Lightning Strikes are Deadlier in the US this Year
Lightning strike deaths are up by three times as much as tornado deaths, a new report said.
Data from the National Weather Service (NWS) show that as of today, Sept. 13, 35 people in the U.S. have died from lightning strikes in 2016 alone. This makes lightning even deadlier than tornadoes, which have only caused 12 fatalities in 2016 so far.
In 2015, the number of U.S. lightning fatalities was at 27, and since 2010, totals for the year have been in the 20s only. In 2009, however, fatalities reached 34, another year when lightning-related deaths surpassed deaths from tornadoes. The highest number of lightning strike fatalities was recorded in 2006, with deaths reaching 48.
According to John Jensenius, lightning safety specialist at the NWS, the increase in the number of deaths is partly due to people's lack of awareness about the dangers of lightning.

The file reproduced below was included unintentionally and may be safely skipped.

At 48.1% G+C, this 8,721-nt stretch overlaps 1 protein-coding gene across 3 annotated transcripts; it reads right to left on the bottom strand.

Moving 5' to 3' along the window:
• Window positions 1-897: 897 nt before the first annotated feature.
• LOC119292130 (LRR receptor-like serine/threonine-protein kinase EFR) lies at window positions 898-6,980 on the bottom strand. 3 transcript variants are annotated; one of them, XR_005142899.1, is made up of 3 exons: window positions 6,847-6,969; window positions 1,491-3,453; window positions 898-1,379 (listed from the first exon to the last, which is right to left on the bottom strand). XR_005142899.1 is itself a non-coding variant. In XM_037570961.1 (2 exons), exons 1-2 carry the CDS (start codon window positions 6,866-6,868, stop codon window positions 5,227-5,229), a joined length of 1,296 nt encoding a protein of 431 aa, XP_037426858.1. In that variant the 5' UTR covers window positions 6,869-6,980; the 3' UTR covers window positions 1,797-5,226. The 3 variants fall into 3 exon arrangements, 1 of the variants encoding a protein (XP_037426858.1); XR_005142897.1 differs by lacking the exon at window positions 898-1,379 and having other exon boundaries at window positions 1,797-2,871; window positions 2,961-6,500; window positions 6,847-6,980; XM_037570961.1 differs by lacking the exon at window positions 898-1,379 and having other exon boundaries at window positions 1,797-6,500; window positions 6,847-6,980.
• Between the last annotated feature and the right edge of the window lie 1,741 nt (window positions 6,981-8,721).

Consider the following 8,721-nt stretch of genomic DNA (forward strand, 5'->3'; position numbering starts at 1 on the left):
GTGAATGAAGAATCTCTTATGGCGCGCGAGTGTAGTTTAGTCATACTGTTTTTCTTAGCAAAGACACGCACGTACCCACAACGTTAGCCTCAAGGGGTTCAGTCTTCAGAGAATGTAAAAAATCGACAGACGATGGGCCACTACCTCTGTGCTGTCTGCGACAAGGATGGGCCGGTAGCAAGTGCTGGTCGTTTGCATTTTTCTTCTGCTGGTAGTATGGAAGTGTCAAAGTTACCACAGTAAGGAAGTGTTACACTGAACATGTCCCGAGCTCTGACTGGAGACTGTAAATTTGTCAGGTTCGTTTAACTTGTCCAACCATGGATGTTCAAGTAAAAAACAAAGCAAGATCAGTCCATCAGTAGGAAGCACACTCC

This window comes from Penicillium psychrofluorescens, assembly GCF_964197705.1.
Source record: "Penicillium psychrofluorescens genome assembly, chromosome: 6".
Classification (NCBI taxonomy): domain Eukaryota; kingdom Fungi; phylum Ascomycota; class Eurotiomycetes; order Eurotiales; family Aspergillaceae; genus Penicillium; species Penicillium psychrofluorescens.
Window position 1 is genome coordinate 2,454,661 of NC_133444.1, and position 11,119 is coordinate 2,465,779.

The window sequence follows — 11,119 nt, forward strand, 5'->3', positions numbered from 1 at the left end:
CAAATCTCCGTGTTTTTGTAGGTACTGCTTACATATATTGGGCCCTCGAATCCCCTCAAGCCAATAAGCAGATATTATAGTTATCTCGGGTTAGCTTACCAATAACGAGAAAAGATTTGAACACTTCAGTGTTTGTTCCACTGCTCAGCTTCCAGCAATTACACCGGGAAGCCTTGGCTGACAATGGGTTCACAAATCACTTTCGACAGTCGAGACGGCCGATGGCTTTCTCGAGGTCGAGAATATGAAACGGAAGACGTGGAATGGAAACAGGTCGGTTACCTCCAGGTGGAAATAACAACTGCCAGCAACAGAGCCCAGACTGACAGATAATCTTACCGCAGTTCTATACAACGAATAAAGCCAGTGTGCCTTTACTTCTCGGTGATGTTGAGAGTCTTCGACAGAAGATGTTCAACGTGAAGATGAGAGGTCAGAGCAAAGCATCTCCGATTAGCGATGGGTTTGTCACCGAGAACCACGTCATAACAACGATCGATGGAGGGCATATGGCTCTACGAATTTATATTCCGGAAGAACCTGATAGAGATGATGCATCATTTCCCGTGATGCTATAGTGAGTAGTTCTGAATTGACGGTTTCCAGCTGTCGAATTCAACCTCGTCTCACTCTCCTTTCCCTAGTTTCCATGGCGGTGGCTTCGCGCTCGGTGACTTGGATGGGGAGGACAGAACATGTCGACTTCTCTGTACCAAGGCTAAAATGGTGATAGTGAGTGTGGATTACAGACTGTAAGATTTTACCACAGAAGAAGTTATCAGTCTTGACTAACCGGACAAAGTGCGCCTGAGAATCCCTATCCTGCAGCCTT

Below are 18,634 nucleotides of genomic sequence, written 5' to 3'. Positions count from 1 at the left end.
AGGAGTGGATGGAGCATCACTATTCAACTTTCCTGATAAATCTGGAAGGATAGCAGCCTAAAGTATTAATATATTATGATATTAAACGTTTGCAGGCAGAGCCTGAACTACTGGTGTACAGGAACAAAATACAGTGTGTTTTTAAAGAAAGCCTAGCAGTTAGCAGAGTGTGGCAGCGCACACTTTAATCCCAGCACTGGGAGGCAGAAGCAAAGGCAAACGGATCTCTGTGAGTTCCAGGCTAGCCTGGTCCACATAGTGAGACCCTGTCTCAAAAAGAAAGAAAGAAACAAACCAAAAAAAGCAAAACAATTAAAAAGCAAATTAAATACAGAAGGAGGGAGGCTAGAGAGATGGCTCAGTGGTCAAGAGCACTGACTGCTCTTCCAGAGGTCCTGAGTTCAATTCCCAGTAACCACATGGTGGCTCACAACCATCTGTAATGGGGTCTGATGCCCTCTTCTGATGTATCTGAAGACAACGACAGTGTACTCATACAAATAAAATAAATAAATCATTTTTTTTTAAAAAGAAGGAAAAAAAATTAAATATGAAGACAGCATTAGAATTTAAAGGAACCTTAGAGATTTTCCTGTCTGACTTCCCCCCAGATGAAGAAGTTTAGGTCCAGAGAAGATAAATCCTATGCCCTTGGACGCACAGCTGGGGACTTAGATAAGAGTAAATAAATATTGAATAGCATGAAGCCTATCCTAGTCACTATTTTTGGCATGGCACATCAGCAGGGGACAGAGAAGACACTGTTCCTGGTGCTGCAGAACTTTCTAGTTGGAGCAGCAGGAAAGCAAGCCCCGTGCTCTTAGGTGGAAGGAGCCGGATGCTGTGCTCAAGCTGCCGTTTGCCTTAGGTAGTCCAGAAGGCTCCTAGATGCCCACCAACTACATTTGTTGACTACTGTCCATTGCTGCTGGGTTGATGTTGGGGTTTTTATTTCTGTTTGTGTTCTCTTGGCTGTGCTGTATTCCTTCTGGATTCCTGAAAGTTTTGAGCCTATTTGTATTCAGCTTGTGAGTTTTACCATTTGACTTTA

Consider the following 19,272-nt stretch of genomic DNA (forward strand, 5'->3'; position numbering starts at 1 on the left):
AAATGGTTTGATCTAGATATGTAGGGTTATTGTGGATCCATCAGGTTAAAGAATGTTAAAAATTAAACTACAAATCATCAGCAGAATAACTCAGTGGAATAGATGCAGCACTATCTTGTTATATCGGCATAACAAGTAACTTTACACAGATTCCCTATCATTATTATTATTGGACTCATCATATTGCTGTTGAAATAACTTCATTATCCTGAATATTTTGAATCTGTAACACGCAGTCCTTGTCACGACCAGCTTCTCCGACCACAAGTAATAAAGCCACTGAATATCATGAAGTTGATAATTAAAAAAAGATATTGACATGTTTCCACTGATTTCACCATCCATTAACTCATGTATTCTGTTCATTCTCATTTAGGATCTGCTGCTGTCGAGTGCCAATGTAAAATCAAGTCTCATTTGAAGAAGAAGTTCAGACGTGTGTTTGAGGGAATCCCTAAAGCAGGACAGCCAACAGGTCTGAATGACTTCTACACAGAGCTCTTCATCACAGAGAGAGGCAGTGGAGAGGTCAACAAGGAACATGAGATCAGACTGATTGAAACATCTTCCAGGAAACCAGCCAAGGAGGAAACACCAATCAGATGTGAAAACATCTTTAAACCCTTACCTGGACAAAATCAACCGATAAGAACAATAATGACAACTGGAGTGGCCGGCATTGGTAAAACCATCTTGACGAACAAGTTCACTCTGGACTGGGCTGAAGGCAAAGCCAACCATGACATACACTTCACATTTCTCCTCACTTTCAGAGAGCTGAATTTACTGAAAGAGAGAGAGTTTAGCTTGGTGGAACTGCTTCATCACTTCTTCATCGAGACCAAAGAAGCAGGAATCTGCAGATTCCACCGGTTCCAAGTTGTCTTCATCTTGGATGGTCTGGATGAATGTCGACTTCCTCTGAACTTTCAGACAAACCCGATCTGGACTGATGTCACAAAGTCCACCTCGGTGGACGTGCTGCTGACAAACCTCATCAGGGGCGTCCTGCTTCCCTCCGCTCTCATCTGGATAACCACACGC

The latest lightning strike death was that of a man in Wisconsin, who died last week. In July and August, a total of 24 people died from lightning strikes - 12 people each month. While lightning strike deaths are typically high in July, the number of deaths in August has been unusually high and is said to be the deadliest since 2007.
Fridays are the deadliest day of the week for this year, Jensenius told Reuters. He added that it was unusual since the highest number of incidents typically happen on Saturdays and Sundays when people engage in outdoor activities.
For this year, Florida has recorded the most number of lightning deaths (7), followed by Louisiana (4) and New York (4).
About 10 percent of people who are struck by lightning are killed, the other 90 percent may suffer lifelong disabilities, NWS said. To avoid lightning strikes, experts advise people to stay indoors or inside a hard-topped vehicle.
"When you're struck, you have electricity moving either over or through your body," Jensenius told LiveScience. "The electricity typically goes through either the cardiovascular and/or the nervous system."
According to Jensenius, a lightning could stop a person's heart and cause cardiac arrest, which could lead to death. A lightning strike could also send tiny electrical impulses throughout the body. People who survive, however, will have problems with their memory.